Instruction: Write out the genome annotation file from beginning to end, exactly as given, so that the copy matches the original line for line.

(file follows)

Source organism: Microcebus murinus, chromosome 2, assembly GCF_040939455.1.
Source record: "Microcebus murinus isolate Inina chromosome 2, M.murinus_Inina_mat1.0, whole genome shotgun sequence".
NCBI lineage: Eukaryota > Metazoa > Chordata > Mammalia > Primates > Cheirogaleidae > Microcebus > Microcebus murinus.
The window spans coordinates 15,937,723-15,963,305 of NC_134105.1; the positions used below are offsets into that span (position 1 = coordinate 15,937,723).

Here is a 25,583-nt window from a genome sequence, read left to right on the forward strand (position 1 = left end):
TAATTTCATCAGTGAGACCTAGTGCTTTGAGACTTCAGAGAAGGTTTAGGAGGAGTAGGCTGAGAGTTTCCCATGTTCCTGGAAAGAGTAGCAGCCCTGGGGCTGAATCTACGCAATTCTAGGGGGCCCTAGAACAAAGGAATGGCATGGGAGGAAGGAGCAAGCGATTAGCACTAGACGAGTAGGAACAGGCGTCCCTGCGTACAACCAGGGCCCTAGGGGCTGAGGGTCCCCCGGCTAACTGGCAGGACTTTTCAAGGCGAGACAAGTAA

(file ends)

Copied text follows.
Source organism: Microcebus murinus, chromosome 2, assembly GCF_040939455.1.
Source record: "Microcebus murinus isolate Inina chromosome 2, M.murinus_Inina_mat1.0, whole genome shotgun sequence".
NCBI lineage: Eukaryota > Metazoa > Chordata > Mammalia > Primates > Cheirogaleidae > Microcebus > Microcebus murinus.
The window spans coordinates 15,937,723-15,963,305 of NC_134105.1; the positions used below are offsets into that span (position 1 = coordinate 15,937,723).

Here is a 25,583-nt window from a genome sequence, read left to right on the forward strand (position 1 = left end):
TAATTTCATCAGTGAGACCTAGTGCTTTGAGACTTCAGAGAAGGTTTAGGAGGAGTAGGCTGAGAGTTTCCCATGTTCCTGGAAAGAGTAGCAGCCCTGGGGCTGAATCTACGCAATTCTAGGGGGCCCTAGAACAAAGGAATGGCATGGGAGGAAGGAGCAAGCGATTAGCACTAGACGAGTAGGAACAGGCGTCCCTGCGTACAACCAGGGCCCTAGGGGCTGAGGGTCCCCCGGCTAACTGGCAGGACTTTTCAAGGCGAGACAAGTAA